On April 17, the NAIC's Market Regulation and Consumer Affairs (D) Committee approved and sent to the Executive Committee a proposal to have the NAIC collect and collate insurer market conduct information developed by the states, and to make that information publicly available. Specifically, the proposal would require states that collect information on the Market Conduct Annual Statement (MCAS) to submit that information as part of the Annual Statement Blank. The Executive Committee announced plans to hold a final vote on the proposal at the June meeting in San Francisco.
The problem is that market conduct information is confidential under the laws of most states, and the MCAS report, which contains information considered by insurers to be private and proprietary, has always been considered confidential. The Annual Statement Blank, on the other hand, is a public document containing information on an insurer's financial health. The NAIC's top lawyer asserted that were the information reported on the Annual Statement Blank, it would no longer be confidential. It is how information is reported rather than its content, the NAIC lawyer said, that determines its treatment under state law.
This was alarming news to the insurance industry, which came together seeking to bar the (D) Committee proposal. It also disturbed state legislators who had enacted laws based on an NAIC model or a similar model developed by NCOIL, requiring confidentiality for market conduct information. Wiley Rein was retained by the American Council of Life Insurers (ACLI) to develop a legal memorandum pointing out the difficulties with the (D) Committee proposal. That memorandum became the basis of a letter to the leadership of the NAIC, signed by the six largest insurance trade associations, that asked that the (D) Committee proposal not be approved. Copies of the letter were sent to all NAIC and NCOIL members.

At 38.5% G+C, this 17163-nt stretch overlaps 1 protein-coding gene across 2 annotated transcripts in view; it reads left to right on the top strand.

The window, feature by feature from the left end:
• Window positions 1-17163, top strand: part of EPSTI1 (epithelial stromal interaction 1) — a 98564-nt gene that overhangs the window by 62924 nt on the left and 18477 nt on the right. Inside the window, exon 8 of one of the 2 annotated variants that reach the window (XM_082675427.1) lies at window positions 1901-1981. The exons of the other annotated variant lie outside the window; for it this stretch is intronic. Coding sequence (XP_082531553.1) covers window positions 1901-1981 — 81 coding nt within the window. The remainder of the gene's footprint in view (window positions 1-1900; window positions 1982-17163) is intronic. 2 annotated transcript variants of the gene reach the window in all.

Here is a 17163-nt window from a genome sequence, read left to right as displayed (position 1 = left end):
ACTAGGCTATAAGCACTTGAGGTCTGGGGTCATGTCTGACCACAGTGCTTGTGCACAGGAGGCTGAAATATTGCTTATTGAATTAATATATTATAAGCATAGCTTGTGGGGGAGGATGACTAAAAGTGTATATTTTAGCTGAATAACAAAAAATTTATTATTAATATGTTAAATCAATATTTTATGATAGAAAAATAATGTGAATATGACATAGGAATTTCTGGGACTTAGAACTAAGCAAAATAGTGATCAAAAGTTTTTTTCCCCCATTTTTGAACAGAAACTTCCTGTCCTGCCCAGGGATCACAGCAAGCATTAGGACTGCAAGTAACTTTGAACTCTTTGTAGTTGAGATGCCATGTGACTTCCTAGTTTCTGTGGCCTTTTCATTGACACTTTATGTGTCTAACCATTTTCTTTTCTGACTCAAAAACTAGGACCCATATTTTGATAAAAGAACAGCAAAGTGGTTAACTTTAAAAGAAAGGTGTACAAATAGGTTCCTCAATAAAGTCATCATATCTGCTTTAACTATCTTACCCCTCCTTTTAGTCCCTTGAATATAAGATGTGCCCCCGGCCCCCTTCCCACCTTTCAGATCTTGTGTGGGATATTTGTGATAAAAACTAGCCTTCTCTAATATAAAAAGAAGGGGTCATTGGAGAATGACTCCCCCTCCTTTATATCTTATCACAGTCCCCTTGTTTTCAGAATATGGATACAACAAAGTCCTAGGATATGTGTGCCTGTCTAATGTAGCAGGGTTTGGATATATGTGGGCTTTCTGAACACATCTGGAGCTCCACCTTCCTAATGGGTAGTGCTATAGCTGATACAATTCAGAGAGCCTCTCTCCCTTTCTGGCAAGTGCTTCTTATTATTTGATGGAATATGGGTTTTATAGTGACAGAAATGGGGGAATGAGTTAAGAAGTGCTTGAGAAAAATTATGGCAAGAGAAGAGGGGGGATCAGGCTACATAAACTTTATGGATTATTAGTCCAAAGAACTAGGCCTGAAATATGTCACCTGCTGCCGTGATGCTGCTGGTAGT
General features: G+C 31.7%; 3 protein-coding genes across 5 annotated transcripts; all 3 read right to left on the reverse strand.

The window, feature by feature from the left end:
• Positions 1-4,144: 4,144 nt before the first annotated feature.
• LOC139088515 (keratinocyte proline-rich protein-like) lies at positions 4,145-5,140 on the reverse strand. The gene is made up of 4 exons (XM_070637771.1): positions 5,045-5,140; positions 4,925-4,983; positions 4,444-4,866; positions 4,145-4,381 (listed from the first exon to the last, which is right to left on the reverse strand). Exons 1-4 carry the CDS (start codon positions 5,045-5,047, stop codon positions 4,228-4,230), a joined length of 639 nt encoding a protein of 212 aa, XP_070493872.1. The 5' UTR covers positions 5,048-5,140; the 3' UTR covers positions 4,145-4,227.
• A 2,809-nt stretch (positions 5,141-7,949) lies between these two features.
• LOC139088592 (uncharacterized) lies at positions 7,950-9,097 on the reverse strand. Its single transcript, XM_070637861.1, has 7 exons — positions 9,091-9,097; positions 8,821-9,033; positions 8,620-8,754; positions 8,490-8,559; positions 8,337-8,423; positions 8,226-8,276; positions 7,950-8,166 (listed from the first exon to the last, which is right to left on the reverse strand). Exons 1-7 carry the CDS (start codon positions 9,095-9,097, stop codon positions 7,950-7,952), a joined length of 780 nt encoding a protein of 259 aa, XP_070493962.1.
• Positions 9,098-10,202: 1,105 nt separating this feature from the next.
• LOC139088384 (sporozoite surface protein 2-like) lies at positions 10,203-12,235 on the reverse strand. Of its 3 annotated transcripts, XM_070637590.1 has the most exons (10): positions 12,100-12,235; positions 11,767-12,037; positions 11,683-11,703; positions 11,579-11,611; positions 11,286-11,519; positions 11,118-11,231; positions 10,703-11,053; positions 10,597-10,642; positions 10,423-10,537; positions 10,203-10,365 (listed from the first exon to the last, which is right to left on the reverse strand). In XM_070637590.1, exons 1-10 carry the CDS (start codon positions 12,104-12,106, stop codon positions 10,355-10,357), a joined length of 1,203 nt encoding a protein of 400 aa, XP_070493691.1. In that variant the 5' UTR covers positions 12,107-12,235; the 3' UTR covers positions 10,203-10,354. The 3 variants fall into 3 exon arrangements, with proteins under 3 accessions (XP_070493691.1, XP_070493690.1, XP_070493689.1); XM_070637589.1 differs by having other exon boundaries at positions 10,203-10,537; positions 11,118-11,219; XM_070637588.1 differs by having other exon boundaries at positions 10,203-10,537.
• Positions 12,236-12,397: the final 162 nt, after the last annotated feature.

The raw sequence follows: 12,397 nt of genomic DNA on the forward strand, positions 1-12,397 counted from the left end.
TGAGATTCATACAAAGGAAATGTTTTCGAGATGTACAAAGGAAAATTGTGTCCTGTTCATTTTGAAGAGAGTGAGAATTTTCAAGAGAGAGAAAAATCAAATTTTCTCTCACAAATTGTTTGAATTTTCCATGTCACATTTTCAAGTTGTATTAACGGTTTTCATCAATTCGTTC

In response to the resulting furor, NAIC president Sandy Praeger postponed the vote scheduled for San Francisco, but rescheduled it for an early July conference call. Another industry letter was sent, along with a detailed Wiley Rein legal analysis showing that most commissioners who adhered to the (D) Committee proposal would probably violate their state insurance laws. Once again, the vote was called off. At a meeting of NCOIL in New York in mid-July, the delegates voted unanimously to request the NAIC to delay the vote still further.
The (D) Committee and its consumer advocate allies are now pressing for a vote on the proposal at the fall NAIC meeting in Washington. Insurers, fearing that the centralized collection and public disclosure of market conduct information would prompt meritless class action law suits and reveal proprietary business information and insureds' personal data, will work to defeat the proposal or to encourage a dialogue with the NAIC over information protection in any centralized data collection program.